Hairball 1176 REV A

Hairball 1176 REV D

1 Like

I think one of the biggest challenges in trying to duplicate analog hardware of any kind is that you’ll even find differences in the same model of a given piece of gear. So I can only imagine how maddening that’d be to try to re-create.

True. Though some electronics stuff is clearly more consistent than others. The irony here is the gear that everyone seems to WANT to model, happens to be the stuff thats older, and the stuff thats older is inherently less consistent.

I’m quite certain people will eventually forget how to build certain pieces of gear. There are already a diminishing number of Neve and SSL techs (partly due to the shrinking demanding of large scale mixers). I was told that Lexicon lost the coding to a couple of their $5000+ reverb units in an earthquake, and was never able to accurately re-created it. Yet it didn’t really matter, because there seem to be a lot of plugin verbs out there that do what those things did, and arguably do it much better.

interesting post on the builds.

500 series, I had incorrectly assumed you had the 19" rack version of Hairball.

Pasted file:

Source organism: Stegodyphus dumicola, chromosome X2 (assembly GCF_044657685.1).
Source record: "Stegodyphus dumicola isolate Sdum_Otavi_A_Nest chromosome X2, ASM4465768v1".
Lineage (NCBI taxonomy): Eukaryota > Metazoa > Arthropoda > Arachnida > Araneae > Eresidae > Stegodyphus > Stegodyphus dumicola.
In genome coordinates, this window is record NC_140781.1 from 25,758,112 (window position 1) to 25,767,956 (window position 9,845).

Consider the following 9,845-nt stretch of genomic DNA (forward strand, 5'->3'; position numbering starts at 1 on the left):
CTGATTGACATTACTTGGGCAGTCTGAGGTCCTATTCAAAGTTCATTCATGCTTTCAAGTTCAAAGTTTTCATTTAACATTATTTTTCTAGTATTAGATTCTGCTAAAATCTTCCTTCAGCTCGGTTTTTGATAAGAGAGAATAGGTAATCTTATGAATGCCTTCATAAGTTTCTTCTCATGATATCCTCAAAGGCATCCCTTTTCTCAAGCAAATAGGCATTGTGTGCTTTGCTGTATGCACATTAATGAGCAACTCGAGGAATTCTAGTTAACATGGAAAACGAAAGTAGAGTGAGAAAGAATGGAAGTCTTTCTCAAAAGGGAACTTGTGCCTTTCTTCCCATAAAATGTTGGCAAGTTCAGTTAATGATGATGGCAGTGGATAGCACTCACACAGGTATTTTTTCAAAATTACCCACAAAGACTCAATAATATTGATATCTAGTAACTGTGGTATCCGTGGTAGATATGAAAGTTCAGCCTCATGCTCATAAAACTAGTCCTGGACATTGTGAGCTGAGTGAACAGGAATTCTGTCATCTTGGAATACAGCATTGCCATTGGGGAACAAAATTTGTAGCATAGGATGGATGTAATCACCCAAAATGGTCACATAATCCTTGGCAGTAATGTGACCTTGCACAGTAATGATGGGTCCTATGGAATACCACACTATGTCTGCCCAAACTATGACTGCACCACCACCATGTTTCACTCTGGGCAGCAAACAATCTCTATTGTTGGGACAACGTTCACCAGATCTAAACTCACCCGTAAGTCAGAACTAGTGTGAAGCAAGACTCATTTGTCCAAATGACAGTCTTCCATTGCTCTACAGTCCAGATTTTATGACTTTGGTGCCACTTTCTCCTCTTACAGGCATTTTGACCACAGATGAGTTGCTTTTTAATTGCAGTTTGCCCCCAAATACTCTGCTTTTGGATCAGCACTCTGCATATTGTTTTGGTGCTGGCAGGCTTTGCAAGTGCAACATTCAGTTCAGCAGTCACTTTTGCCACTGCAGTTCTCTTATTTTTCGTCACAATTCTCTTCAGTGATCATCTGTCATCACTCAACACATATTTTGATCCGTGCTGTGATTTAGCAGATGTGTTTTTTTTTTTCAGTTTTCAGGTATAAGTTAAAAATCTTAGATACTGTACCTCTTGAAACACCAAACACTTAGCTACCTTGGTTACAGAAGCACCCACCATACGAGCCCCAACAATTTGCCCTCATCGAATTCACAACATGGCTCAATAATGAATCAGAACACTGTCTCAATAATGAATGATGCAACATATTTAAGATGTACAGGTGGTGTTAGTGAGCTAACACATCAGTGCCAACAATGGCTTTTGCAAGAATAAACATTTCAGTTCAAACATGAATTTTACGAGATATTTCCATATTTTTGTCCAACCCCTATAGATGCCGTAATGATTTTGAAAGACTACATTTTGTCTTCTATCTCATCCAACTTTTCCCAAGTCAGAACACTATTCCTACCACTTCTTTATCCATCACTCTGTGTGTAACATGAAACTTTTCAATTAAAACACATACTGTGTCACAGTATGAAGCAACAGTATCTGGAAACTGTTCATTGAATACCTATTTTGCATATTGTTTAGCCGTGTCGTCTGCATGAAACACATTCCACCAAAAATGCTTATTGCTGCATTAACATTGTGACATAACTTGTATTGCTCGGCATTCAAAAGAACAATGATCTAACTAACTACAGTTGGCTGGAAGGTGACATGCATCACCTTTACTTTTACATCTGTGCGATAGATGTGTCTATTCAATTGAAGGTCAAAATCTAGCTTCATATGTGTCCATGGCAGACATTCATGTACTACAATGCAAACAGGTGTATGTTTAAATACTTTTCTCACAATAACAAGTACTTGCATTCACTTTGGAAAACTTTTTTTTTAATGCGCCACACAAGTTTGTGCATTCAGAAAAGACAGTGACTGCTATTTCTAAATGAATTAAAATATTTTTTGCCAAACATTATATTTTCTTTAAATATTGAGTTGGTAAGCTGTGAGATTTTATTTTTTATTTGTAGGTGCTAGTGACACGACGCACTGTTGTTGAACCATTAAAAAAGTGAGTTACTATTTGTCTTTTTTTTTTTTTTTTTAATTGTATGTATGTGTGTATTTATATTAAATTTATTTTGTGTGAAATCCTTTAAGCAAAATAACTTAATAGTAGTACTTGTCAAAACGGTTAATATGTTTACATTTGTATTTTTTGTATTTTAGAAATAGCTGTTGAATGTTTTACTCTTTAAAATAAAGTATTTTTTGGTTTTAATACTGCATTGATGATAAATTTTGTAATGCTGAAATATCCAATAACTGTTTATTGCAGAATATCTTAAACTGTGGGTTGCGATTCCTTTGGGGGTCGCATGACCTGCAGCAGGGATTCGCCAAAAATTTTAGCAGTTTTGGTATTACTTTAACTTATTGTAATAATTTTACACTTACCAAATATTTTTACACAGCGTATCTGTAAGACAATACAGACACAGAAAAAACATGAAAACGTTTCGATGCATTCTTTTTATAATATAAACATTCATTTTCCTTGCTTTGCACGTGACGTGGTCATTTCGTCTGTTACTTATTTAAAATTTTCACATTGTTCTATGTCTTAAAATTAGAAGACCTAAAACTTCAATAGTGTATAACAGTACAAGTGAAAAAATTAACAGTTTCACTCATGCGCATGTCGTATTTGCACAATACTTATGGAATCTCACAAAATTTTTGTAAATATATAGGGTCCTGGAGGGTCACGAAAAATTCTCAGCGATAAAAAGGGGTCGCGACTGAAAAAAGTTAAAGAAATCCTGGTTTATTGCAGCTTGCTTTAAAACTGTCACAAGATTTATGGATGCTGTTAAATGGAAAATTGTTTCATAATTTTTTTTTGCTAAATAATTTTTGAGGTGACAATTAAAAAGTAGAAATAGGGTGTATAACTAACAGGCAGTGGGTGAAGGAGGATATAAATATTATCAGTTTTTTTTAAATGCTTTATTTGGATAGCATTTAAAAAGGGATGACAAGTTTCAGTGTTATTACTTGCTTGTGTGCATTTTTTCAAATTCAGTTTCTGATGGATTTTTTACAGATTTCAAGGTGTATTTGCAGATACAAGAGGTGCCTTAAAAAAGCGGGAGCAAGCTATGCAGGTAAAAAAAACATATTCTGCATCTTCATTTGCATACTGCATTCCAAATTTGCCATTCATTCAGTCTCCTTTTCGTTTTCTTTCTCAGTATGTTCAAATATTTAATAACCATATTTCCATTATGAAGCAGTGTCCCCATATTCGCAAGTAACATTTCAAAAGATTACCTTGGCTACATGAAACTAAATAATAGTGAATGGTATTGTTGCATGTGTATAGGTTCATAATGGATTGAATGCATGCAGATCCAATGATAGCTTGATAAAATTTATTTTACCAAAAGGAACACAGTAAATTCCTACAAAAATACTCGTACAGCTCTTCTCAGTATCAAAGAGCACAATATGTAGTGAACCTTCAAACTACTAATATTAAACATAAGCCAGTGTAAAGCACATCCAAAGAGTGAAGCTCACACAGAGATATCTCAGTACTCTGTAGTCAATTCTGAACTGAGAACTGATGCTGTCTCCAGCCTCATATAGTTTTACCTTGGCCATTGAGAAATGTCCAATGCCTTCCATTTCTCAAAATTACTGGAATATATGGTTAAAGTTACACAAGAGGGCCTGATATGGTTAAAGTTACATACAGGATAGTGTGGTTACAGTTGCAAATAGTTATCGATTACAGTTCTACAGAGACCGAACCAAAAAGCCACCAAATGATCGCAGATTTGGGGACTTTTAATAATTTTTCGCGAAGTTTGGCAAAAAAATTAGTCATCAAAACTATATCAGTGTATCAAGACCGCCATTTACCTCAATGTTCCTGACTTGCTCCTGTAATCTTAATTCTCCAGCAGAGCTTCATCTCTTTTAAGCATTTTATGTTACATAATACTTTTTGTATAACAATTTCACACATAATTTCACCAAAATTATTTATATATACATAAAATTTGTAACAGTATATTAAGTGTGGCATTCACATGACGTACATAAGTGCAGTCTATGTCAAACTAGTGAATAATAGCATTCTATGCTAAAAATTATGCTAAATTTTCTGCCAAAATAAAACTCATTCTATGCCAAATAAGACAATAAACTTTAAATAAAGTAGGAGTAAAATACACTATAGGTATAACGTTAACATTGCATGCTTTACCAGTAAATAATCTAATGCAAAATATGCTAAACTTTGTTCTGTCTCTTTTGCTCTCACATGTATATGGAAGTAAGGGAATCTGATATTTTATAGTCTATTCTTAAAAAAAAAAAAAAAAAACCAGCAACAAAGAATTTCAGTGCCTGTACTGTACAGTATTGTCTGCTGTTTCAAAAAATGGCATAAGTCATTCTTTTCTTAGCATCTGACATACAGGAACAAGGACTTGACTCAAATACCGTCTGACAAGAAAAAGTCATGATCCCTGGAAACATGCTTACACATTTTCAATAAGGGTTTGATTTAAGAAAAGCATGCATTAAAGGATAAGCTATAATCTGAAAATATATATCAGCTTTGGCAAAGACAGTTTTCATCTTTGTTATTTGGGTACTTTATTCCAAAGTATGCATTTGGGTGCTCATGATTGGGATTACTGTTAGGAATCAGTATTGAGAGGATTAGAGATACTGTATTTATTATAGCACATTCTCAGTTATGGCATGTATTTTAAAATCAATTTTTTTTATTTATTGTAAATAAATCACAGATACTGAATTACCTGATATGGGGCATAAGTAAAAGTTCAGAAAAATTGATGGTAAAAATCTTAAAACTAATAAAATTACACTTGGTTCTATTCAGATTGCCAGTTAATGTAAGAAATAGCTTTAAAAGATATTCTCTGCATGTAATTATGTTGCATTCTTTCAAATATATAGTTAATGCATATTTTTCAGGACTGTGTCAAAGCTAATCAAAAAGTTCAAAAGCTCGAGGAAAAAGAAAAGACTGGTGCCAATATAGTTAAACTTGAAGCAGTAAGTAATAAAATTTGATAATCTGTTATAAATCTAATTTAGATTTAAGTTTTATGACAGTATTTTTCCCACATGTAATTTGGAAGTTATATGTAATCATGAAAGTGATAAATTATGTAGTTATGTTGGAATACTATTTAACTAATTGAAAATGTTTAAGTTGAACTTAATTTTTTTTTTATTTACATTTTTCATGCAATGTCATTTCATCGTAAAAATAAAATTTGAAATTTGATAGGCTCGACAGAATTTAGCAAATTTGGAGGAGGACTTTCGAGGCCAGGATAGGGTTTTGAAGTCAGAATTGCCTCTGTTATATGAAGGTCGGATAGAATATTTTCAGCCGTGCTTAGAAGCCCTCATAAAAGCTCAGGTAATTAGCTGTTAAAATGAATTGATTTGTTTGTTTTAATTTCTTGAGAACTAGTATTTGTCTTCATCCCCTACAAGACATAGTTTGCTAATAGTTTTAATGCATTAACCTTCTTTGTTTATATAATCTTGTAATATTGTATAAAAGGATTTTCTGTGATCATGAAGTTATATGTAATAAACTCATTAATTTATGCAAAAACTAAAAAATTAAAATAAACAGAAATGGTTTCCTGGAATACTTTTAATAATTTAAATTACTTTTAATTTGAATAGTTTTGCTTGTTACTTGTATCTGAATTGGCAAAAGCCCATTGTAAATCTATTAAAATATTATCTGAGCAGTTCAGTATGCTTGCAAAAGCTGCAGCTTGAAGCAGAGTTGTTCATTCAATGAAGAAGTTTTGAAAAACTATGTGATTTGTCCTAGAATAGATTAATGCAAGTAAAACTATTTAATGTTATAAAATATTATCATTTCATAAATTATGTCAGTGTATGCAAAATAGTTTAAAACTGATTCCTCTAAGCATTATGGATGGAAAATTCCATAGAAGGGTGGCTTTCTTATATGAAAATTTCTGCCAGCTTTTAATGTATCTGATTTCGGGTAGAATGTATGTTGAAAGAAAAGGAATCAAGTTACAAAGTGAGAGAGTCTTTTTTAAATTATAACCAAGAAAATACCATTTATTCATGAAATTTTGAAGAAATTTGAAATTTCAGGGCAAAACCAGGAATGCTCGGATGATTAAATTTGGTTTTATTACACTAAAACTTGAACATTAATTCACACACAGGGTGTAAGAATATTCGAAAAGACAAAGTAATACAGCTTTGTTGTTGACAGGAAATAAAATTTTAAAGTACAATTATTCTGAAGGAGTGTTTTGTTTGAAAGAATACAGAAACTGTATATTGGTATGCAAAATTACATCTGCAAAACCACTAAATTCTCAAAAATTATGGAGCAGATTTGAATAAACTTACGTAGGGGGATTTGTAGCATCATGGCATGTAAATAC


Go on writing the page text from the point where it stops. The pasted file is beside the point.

Looking at the massive amount of parts in the rack sized kits made a $400 KT1176 already built look easier. lol

The KT might work better for me to get some kind of idea how the infamous 1176 works.
still theres the folklore MIC>1073>1176 = pop rock vocal track… Id like to hear it if even its a “cloner”, I agree the old stuff is all over the place with caps older and little things that can never be copied due to age and use and discontinued…but some of the obsessed gearheads take care of all that for the majority.

you ever want to get a KT1176 just to compare to your ITB 1176? or get a UA1176 to compare.?

we were just talking about that, like speaker repair shops and music stores are disappearing due to online and guitar center.

lol. I thought so too, until I realized it was too hard to put together.

Same here!! I mean you can hear it on records all over the place, but I’d like to know what the raw take sounds like.

No. Not really. If that’s the case I’d get an unaltered non-modded UA unit, and know for a damn sure fact that its correctly built. If you buy a second hand 1176 Hairball assembly, there’s no saying what the hell is going be happening inside that box. I think the only way I would do this is if Hairball had actually built the thing with all of their own parts, then sold it pre-built.

As for the UA models, @Paul999 actually has one of those. I don’t know if he has the UAD plugs though. And if you’re shooting out the UAD 1176, you need the current plugins, not the legacy 1176 bundle.

yeah the raw track, i think its kind of been proven already the combo works for tracking but how much is the mix/mastering playing in this?

Reading about vintage gear and copying vintage gear is a deep hole, I guess like collecting antique anything…but with capacitors leaking and drying and potentiometers being small differences it would be all over the place… my brain overloads when the debates of 1176 future new old kind of old 6176 vs 1176 which flavor which year which transformer which mic… omg